As the projected $70 billion legal cannabis industry takes shape in the U.S., speculators are gazing into an uncertain future to predict its impact — and some of the most anxious observers are the leaders of the alcohol industry, who have long feasted on same discretionary spending pie at which cannabis is now nibbling away.
While dire predictions have been circulating since legal cannabis became a reality in the U.S., no one in the industry can quite agree what cannabis’ entry into the market will mean for the liquor, wine, and beer industries. And the data can back up whatever take one has on the situation.
A 2017 report out of Georgia State found that alcohol “purchases decreased by 15 percent in counties in states with medical marijuana laws,” and concluded that this effect will be amplified by completely legal cannabis.
In 2018, the Distilled Spirits Council looked at alcohol sales in the three states with the longest history of legal cannabis — Colorado, Washington, and Oregon — and rebuffed the 2017 findings, writing that “overall alcohol sales mirror national trends and there is no pattern of declining spirits sales in any of the markets analyzed.”
However, in 2019 a report by Toronto investment bank Altacorp Capital again sounded the alarm, positing that global alcohol and tobacco companies could face losses of $55 billion per year if a fully legal cannabis industry develops in North America.
Early returns of Canadian cannabis legalization didn’t show any accompanying stress on the country’s alcohol markets. But U.S.-based cannabis research firm BDS Analytics showed a 4 percent fall in cannabis users who also drink alcohol between 2018 and 2019. Again, caution is the presiding tone.
As BDS Analytics’ vice president of consumer insights Jessica Lukas told The Drinks Business, “It can be very tempting to see cannabis and alcohol as a black and white issue, but the market is far more nuanced than that.”
From the viewpoint of the alcohol industry, it makes sense to look at cannabis as another entry in the adult recreational substances arena — and to steal its thunder whenever possible. As Chris Stenzel, president of Constellation Brands’ Wine & Spirits Division, told Beverage Media, “At Constellation, we talk about the three stool legs of the business: spirits, wine, and beer, and we believe cannabis will become the fourth leg to the stool.”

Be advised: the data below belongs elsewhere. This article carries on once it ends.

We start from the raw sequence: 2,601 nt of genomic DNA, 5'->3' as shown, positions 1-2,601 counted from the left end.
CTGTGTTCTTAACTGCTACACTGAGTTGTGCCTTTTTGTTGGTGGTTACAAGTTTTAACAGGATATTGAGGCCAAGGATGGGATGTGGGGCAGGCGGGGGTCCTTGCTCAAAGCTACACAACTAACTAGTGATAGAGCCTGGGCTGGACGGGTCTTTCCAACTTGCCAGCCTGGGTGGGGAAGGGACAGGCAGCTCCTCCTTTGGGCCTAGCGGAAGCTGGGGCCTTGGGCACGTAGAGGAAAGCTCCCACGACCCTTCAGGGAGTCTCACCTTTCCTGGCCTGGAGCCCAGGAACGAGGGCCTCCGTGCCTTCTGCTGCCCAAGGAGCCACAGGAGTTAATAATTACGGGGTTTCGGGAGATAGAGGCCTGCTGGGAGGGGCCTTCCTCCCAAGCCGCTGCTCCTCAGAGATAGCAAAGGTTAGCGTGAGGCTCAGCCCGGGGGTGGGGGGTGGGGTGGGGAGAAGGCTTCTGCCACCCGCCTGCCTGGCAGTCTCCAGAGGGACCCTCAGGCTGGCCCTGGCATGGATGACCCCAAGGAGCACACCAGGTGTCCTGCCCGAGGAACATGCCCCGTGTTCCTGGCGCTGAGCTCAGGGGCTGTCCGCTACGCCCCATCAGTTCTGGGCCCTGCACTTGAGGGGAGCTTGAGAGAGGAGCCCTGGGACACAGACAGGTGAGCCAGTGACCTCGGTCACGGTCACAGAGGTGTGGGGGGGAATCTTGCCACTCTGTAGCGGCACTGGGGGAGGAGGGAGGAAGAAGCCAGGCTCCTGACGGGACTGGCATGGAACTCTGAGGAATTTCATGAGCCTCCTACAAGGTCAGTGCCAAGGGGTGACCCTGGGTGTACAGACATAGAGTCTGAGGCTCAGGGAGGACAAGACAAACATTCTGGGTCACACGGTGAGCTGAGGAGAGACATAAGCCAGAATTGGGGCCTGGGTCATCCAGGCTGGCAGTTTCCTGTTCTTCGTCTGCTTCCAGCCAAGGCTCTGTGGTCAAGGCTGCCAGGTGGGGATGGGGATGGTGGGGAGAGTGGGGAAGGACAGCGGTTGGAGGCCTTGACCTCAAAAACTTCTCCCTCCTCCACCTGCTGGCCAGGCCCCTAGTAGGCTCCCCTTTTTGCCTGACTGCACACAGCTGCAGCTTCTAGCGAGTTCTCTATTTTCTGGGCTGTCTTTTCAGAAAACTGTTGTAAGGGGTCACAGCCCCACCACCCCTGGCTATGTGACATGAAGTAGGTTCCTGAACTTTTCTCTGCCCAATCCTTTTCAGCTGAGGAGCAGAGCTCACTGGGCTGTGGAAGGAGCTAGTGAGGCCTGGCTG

Constellation, the U.S. distributor of Corona, was the first major liquor company to invest in the legal cannabis industry with their 2017 purchase of a $4 billion stake in the world’s biggest cannabis firm, Canopy Growth. But all hasn’t gone according to plan. In August, the conglomerate announced a projected $54 million loss for the current quarter.
Molson Coors, AB InBev, and Heineken are three other big names to invest in cannabis. All have announced plans to develop cannabis-based adult beverages in jurisdictions where cannabis is legal.
Analysts predict that cannabis will have more of a market impact on larger alcohol brands than smaller, artisanal producers. Some, like “hemped whiskey” producer Ted Dunbauld, are reading panic in executives’ measured statements — and opportunity in the coming clash.
“My firm belief is that there is a collision course between alcoholic beverages and the cannabis world,” Dunbauld told Salon. “The large alcoholic beverage companies are deathly afraid of cannabis because of its potential to take market share.”
However, others believe that this impending collision might yield less of a bang and more of a whimper. Brock University business professor Michael Armstrong doesn’t believe that cannabis-infused drinks, as they stand, are much of a threat to the uniquely social experience of drinking alcohol.
“One of the issues is getting a beverage that has some of the characteristics that people are used to with alcohol,” Armstrong told Global News. “You start drinking something alcoholic, you start getting a buzz relatively quickly.”
All currently available drinkable THC products are fat-soluble, which makes for a delayed onset of 30 minutes on average. This changes the dynamic that is established around “drinking” to something more like “dosing” — and problems around drinking too much are multiplied with fat-soluble THC beverages.
However, Armstrong said, water-soluble THC beverages would be a game-changer. But while many beverage makers are currently trying to solve this problem, a solution seems far off at the present moment.